Here are a few more pix of the successful test of SpaceX’s brand new Falcon Heavy and its payload.
What a treat it must have been to watch from miles away.
Using special stereo mikes, the recording catches the clicks of many nearby cameras before being overwhelmed by the rocket sounds.
Listen carefully for the multiple sonic booms from the boosters returning to earth. Each booster gives off a boom from the engines, then the landing legs, and then the directional control arms. So 6 booms expected. Sound track wave form shows echos, but one overlapped, so there were 5 booms from each booster.
Astounding, all the way around.
Also Behind the Black provided Update on Falcon Heavy core stage landing failure. Turns out that two of the three engines scheduled to fire, slowing the descent, did not do so. Core booster missed the landing barge by around 300 feet.
BtB says this is why one runs experiments. Find out what doesn’t work, figure out the reason, and fix it.
SpaceX’s test of their three booster, 27 engine rocket was an astounding success. The three side-by-side Falcon 9 boosters worked perfectly together. The two side boosters successfully separated, which I think is the highlight of the test.
Both of the side boosters were recovered. See astounding photo above.
The payload was successfully lifted into the Van Allen radiation belt and continued to operate. Apparently that is a major milestone (my little brain doesn’t understand why that was a tremendous deal to NASA).
One article pondering how the planned super-heavy lift rocket from SpaceX will open up space travel like the DC-3 did for air travel. The third reuse of a Falcon 9 booster and the 18th recovery of a booster. Also, three articles on SpaceX’s plans for Mars colonization:
In a major speech, Mr. Musk revealed the revised plans for SpaceX’s journey to Mars. The revision I see is a slightly scaled-down interplanetary spacecraft which can be multipurposed for lunar activity, resupplying ISS, or any other mission requiring heavy lift.
The vehicle will have 31 engines instead of the 47 planned a year ago. It will still lift 150 tons into low earth orbit.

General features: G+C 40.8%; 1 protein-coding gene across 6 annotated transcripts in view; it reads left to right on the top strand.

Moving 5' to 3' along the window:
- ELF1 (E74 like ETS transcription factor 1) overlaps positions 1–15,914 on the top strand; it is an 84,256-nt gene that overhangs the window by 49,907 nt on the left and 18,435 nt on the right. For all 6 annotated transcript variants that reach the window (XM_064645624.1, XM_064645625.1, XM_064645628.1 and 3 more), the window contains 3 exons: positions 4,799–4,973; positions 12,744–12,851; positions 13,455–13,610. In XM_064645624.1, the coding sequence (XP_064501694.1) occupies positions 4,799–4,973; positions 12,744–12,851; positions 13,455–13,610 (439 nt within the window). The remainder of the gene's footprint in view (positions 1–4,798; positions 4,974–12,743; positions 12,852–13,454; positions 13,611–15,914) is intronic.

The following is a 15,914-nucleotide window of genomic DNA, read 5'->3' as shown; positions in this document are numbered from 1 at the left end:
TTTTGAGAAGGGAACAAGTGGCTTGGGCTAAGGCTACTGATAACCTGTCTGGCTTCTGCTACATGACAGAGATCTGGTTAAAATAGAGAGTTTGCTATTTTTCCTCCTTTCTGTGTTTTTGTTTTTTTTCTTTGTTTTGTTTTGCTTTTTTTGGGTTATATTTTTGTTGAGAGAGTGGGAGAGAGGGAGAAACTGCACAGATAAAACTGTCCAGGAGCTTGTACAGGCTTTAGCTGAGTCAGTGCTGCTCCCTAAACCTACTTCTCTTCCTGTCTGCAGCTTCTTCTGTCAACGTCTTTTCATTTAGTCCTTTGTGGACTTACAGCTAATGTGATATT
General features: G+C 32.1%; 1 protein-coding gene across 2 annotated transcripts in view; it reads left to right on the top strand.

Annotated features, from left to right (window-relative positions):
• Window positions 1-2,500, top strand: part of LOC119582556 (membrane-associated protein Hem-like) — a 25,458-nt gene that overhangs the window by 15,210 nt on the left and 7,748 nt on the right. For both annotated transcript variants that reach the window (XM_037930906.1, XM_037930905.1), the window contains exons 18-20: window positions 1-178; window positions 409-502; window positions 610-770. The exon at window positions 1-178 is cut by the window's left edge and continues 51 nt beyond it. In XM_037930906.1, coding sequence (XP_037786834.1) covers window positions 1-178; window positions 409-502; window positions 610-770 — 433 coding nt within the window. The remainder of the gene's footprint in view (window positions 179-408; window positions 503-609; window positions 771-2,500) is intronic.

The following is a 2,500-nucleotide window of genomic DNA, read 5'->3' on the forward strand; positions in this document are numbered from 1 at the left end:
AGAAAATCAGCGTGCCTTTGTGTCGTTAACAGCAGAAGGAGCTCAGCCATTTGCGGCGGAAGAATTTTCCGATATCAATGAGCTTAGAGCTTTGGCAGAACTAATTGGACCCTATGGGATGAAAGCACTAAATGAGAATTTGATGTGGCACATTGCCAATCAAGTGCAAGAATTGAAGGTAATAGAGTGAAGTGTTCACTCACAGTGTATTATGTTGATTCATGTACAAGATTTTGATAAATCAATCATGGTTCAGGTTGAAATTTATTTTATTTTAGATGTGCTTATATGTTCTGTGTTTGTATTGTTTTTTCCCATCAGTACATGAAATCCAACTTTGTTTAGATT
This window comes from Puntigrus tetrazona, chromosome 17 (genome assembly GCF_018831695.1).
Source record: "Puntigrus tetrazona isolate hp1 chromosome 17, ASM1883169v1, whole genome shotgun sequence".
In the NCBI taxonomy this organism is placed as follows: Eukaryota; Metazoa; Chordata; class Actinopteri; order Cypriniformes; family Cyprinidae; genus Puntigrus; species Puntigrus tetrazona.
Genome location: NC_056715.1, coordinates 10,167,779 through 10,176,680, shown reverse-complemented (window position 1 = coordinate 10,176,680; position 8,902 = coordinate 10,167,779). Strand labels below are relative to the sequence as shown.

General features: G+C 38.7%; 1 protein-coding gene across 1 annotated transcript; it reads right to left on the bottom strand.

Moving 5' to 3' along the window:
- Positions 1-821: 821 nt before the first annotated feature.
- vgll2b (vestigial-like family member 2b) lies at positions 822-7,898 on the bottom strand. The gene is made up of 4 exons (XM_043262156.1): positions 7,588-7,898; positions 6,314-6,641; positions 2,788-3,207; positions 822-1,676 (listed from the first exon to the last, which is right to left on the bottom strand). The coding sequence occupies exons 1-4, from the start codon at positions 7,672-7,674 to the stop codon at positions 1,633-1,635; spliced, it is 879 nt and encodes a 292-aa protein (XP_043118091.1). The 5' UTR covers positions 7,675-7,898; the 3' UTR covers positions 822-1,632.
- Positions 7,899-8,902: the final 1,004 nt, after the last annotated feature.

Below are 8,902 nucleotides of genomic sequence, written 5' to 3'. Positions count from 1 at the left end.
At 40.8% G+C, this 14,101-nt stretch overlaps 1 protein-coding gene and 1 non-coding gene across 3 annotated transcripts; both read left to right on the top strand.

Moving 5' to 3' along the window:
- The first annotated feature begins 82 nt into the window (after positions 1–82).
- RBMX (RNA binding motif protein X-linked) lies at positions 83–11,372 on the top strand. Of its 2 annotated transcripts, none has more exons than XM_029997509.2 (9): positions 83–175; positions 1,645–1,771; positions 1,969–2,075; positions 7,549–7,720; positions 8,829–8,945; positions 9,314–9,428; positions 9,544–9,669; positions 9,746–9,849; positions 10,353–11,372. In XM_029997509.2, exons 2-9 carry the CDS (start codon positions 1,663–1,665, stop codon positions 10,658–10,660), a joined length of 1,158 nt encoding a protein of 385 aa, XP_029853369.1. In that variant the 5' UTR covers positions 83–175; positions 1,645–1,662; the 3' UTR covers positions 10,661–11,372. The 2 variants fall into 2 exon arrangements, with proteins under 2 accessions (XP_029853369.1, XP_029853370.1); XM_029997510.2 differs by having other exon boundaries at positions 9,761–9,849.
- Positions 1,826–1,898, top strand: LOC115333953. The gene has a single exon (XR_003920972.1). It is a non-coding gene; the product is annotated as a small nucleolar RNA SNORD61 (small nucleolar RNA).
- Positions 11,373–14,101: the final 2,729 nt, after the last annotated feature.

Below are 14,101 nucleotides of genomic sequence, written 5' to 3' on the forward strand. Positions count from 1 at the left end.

Key concepts will be reusability of lift vehicles and in-orbit refueling to get vehicles ready for the interplanetary trip. Concept will be capsules can land vertically and will be able to take off without crew input.
Interplanetary capsule will be designed to have 100 person capacity and will have areas on board for entertainment.
The first trips to Mars could be in 2022 or more likely delayed until 2024. That is only 5 or 7 years from now.
Outlines of the Mars colonization plan are in line with what I’ve read before.
How Not to Land an Orbital Rocket Booster – Elon Musk posted a video of failed launches. You might call this a blooper reel. I prefer to call it:
This is why rocket science is called rocket science.
Enjoy the incidents of “rapid unscheduled disassembly”:
As you chuckle at the failed recoveries, keep in mind SpaceX has recovered 16 boosters, reused 2 of them, and has recovered 2 Dragon capsules, having already reused 1.
That, is rocket science.
9/22/17 – Behind the Black – Soyuz launches Russian GPS satellite – In the fun-to-watch race for most launches in 2017, Russia now has a slight lead over SpaceX.
Lots of fun articles in the last two months describing the wide open frontier of space exploration.
7/8/17 – Behind the Black – Ghana launches its first satellite and 223 Live News, Ghana’s first Space Satellite enters Orbit – A cubsate built by university students in the western Africa country was launched from the ISS. The small satellite will take pictures of the country in low- and high-resolution. It will also be able to broadcast the national anthem and other music during national events.
Ghana is the first sub-Saharan country to get a satellite in space.
The sat went to the ISS on June 10 aboard a SpaceX Falcon 9.
7/24- Popular Mechanics – Why the First True Spaceliner Will Change Everything – The beautiful DC-3 reduced the time for coast-to-coast travel.
Before the DC-3, it took 25 hours and 15 stops for fuel and repairs to cross the country. With the DC-3, there were only 3 stops for fuel.
It’s been a good month for SpaceX. Three launches and one recovery of an already recycled Dragon capsule. China has demonstrated that rocket science is rocket science, meaning launches don’t always work.
7/3/17 – Space.com – Back Again…Again: SpaceX’s Dragon Makes Historic 2nd Splashdown – A Dragon capsule that had previously been recovered from a trip to the International Space Station has just returned from the ISS a second time and successfully landed in the Pacific Ocean.
This is the first successful reuse of a Dragon capsule.
7/5/17 – Space.com – Three Launches in 12 Days! SpaceX Lofts Heavy Communications Satellite –
The news from space exploration is constantly amazing.
6/5/17 – Behind the Black – India successfully launches it first GSLV Mark 3 rocket and Space.com – India Just Launched Its Heaviest & Most Powerful Rocket Yet – The new Mark 3 of the Geosynchronous Satellite Launch Vehicle lifted a 6,913 pound satellite into geosync orbit. Lift capacity is 8,818 lbs. Article says that is double the capacity of the Mark 2.